Now on Blu-ray: PARENTS and THE LAIR OF THE WHITE WORM From Vestron Video
Lionsgate Home Video's new specialty imprint, Vestron Video Collector's Series, is back with another pair of '80s video store classics. Bob Balaban's Parents, a pitch black satirical look at utopian surburban life, and Ken Russell's The Lair of the White Worm both land on Blu-ray for the first time ever. Check out the details below
Bob Balaban has one of those faces you can't help but remember. I encountered him dozens of times in films before I knew his name, but it wasn't until he teamed up with Christopher Guest in projects like Waiting for Guffman and A Mighty Wind that he really blew my mind. This meek looking, mild-mannered actor was an absolute font of improvisational talent. It wasn't until years later that I discovered that he had directed one of my favorite VHS rentals of the '80s, the suburban cannibal satire Parents.
Parents stars Randy Quaid and Mary Beth Hurt as a perfect suburban pair. Quaid working his day job to bring home the bacon and Hurt keeping the house cleaned and the family fed. However, their son Michael is a not quite convinced that everything is as it seems, and as he begins to investigate he becomes more and more convinced that his parents aren't as perfect as they look.
Every night for dinner, Mom serves up a lovely plate of leftovers, but no one seems to remember what they were before apart from “leftovers-to-be”, the murky origins of his dinners begins to weigh on Michael. The timid little boy becomes emboldened to find out what exactly is going on, and before long, finds himself in trouble. When a school counselor comes over for a home visit, all hell breaks loose, and Michael is in the middle of it.
This film, made in the late '80s, is a satirical attack on the Reagan-era regression to 1950's social and moral codes. Quaid and Hurt make for the perfect “perfect” couple, but it's really Quaid who steals the show. Randy Quaid may have gone off the rails crazy over the last few years, but there was a time when he was a pretty decent little actor. In Parents he probably gets to flex his muscles a bit more than usual and it's definitely a wonderfully chilling performance on his part. Hurt is also quite good as the barely holding it together housewife who is just trying to make sure that everything looks perfect, even when deep down she knows it very much isn't. The child actor who plays Michael, Bryan Madorsky, is a barely there waif who sleepwalks through the film but somehow makes it work.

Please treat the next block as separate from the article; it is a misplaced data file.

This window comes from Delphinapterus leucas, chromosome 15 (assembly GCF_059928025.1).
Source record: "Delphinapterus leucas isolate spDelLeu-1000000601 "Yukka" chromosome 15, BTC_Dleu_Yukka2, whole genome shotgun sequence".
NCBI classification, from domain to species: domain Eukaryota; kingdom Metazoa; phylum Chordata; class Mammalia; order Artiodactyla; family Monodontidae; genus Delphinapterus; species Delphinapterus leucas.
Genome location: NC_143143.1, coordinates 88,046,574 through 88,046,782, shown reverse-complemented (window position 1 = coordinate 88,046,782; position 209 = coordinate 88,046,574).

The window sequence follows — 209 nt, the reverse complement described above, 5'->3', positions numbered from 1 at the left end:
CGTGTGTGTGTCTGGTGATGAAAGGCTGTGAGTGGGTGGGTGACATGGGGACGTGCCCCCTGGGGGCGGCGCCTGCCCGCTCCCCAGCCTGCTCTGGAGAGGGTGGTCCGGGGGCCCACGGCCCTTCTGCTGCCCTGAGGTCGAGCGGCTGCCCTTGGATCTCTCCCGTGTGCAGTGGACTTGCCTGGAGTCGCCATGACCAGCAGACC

Never quite as explicit as I expected it to be, Parents nonetheless made my favorites list as a young man cruising the video rental shops. This film is all about the atmosphere, rather than abject terror of conventional horror. The combination of the '50s suburban design and Quaid's quiet menace make this a film well worth revisiting. Definitely a recommendation from me.
Parents resurfaces on home video after ages on an out of print DVD in this brand new remastered Blu-ray from Vestron Video. The new digital restoration looks good to me, with the '50s aesthetic being the most obvious beneficiary. The audio is also quite good, though this was a time before everything had 5.1 surround tracks. The DTS-HD MA Stereo track delivers clean dialogue and effects.
Vestron has loaded the disc down with great extras and I loved every minute of them. First up is an audio commentary with Balaban, who calmly relates anecdotes alongside producer Bonnie Palef in a satisfying, if a bit docile, track. Unfortunately that's the extent of Balaban's involvement in the extras, but what else there is is great. There is also an isolated score track with composer Jonathan Elias in which his great Herb Alpert-esque track is given room to breathe as well as Elias interjecting in between the music. There are interviews with screenwriter Christopher Hawthorne who relates that Todd Solondz nearly directed the film, as well as Mary Beth Hurt, DP Robin Vidgeon describes his time on set and how he came to the project, and finally decorative consultant Yolanda Cuomo talks about her amazing work in designing the film to look like a '50s fantasy. All of these extras are really wonderful, I just wish there could've been a sit-down with Balaban apart from the commentary.